This article is part of our new "Material Focus" series, which asks architects to elaborate on the thought process behind their material choices and sheds light on the steps required to get buildings actually built.
Installed last year, the Salling Tower provides a striking, sculptural landmark in Aarhus Docklands. From inside, its deceptively simple counterbalanced form provides a range of ways to look out over the harbor and the city - but from the outside the project's designers, Dorte Mandrup Arkitekter wanted the tower to take on an abstract appearance, referencing nautical themes with its sail-like shape and porthole-like openings all while obscuring the process of its own construction. To do this, the firm created a structure composed entirely of a single steel piece resting on top of its foundations. In this interview, project architect Noel Wibrand tells us about how the project's material choice contributed to the construction process.
Through interdisciplinary master class studios the CAFx SUMMER SCHOOL explores relationships of architecture and film during eleven days in August 2016. Six upcoming architects and filmmakers under 40 years old will co-teach three thought provoking master class studios in Aarhus. The architects and filmmakers have been selected by an international jury on the basis of their recent submissions to the Future Architecture submissions (see here).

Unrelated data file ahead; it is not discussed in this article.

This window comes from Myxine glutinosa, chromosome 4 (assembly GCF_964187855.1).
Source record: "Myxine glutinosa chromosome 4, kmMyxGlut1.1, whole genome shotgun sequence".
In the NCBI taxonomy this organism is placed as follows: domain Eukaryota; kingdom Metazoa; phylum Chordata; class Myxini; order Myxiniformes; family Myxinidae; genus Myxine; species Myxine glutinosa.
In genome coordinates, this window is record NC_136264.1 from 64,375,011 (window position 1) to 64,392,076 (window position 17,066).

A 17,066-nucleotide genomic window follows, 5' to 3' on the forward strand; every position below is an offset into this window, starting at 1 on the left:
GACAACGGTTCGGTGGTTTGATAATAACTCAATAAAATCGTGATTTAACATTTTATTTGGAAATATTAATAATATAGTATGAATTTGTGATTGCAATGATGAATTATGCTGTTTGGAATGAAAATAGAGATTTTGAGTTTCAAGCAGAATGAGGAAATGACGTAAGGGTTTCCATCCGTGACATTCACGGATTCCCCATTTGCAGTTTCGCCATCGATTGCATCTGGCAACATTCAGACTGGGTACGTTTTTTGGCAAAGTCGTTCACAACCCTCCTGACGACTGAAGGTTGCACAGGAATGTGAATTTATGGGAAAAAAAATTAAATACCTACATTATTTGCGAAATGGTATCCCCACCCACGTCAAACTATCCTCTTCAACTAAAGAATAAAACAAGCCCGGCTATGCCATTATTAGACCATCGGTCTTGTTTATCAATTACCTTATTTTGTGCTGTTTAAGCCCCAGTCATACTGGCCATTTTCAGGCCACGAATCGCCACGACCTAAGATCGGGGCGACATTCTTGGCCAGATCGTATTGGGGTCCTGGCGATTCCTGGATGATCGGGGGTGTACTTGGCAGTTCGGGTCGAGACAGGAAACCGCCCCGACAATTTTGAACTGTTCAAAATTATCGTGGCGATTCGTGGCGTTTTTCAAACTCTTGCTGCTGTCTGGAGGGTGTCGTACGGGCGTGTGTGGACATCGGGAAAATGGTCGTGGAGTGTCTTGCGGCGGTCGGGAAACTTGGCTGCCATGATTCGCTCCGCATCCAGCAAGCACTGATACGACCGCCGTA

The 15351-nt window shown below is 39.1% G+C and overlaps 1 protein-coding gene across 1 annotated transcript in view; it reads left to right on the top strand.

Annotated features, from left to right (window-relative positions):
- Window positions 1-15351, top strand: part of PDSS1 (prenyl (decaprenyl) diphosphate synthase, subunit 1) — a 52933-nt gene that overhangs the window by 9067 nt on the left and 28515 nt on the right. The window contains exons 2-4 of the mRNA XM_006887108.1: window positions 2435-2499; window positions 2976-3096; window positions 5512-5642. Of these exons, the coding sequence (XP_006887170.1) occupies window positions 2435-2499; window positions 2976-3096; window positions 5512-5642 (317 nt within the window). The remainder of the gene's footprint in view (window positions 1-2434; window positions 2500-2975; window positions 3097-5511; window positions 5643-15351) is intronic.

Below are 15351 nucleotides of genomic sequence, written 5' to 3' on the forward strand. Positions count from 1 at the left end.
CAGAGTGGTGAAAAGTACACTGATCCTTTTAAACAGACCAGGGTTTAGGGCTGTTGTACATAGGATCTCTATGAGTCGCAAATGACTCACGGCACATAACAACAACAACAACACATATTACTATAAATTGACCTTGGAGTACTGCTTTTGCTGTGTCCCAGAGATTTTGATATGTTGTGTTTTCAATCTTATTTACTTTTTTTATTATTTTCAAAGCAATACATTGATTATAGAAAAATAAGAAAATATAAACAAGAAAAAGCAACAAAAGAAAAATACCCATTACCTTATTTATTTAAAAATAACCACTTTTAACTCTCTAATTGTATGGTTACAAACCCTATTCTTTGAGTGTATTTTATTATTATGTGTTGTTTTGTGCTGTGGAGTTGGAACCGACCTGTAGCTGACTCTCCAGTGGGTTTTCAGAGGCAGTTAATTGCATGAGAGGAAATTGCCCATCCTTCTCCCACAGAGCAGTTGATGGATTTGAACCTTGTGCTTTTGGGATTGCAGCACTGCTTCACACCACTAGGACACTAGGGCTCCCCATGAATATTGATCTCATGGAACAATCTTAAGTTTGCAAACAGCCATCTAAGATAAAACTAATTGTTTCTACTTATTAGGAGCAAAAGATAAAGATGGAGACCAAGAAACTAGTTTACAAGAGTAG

The Danish Building & Property Agency with the Aarhus School of Architecture have announced the three winning teams of the open competition to design the NEW AARCH project. These designs include new buildings for the Aarhus School of Architecture and the development of the surrounding area in Aarhus known as Godsbanearealerne.
Copenhagen Architecture Festival (CAFx) was founded in 2014 and aims to rethink the presentation of architecture, highlighting its qualities and diversity, and create a relevant discussion about how it affects - and is affected by - our way of being in this world. CAFx is a platform to discuss and display ideas within the architectural world through a public program of talks, film, performances, workshops, seminars and exhibitions in collaboration with different partners primarily in Copenhagen but also in the cities of Aarhus and Aalborg.